This brilliantly marked spider is Lactrodectus geometricus, the brown widow spider — a smaller, less “medically significant” sister to the black widow spider, L. mactans. She is not native to Florida — originally from southern Africa or possibly South America, brown widows probably hitched a ride along with traveling humans (or plants, or other cargo) to get to Florida and thus through many states in the U.S. They are pretty widespread in tropical/temperate zones all over the world.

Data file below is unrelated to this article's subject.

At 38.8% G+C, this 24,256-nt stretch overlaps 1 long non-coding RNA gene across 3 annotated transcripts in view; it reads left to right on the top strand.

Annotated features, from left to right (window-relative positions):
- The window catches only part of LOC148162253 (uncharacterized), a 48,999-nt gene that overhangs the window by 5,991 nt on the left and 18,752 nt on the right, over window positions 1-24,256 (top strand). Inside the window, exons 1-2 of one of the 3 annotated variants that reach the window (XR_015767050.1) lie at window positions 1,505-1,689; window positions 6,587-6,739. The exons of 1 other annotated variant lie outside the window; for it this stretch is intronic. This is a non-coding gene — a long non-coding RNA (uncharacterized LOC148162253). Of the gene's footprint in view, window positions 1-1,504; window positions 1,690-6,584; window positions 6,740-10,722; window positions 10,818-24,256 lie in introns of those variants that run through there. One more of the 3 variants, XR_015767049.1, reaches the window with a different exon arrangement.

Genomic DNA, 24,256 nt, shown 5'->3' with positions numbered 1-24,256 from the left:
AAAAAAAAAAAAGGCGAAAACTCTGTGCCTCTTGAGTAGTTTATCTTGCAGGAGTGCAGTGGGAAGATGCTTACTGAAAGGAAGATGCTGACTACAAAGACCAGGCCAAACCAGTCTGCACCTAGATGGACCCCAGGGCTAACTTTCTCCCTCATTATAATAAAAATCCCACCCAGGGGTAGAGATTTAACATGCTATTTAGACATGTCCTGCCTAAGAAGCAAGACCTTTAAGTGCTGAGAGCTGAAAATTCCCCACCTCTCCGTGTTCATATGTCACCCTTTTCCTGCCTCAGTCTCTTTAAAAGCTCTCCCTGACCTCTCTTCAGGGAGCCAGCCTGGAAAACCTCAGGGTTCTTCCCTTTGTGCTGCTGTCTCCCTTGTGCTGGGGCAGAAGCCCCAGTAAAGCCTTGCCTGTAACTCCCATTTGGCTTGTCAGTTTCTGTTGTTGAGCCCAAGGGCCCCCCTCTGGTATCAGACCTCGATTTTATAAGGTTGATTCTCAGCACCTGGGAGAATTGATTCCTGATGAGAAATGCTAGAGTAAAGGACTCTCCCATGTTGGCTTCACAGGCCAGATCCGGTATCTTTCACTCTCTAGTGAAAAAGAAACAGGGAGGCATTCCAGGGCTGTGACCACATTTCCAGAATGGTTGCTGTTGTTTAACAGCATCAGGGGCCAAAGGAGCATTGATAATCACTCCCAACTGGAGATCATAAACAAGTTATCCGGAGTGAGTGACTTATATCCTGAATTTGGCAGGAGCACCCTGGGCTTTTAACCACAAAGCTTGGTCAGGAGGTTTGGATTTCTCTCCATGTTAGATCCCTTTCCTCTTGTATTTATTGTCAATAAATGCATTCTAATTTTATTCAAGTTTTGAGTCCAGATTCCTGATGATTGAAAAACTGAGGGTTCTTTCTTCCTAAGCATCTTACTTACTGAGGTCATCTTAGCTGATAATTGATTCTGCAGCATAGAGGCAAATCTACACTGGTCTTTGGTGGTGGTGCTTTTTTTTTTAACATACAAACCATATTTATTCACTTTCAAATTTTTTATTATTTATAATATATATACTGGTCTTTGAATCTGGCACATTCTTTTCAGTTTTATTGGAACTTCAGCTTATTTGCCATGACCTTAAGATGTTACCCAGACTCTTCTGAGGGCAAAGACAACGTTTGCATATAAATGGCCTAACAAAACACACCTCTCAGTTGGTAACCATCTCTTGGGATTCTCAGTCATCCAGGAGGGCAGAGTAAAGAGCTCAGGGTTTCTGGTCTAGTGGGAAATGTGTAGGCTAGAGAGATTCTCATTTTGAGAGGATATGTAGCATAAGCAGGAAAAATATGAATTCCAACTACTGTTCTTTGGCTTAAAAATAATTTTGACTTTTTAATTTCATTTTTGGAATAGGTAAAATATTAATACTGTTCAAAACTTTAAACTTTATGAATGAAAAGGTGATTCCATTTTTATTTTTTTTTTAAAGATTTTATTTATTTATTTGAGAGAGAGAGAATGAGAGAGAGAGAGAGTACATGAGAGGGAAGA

Their color is highly variable, including darker morphs which look a lot more like the black widow, and individual spiders can change color at each molt depending on the substrate on which they live. However, brown widows are generally lighter in color, and smaller, than their more venomous kin, and they usually have both banded legs and a lovely pattern of geometric black, white, and orange stripes on the sides of their abdomen. The brown widow’s hourglass is also more orange-colored than the black widow’s bright red.
Despite the common name, most “widow” spiders rarely actually kill their mates. Brown widows unfortunately haven’t gotten the memo, and the females do, more than occasionally, kill and sometimes eat the males after mating.
Identified by the fine folks at iNaturalist.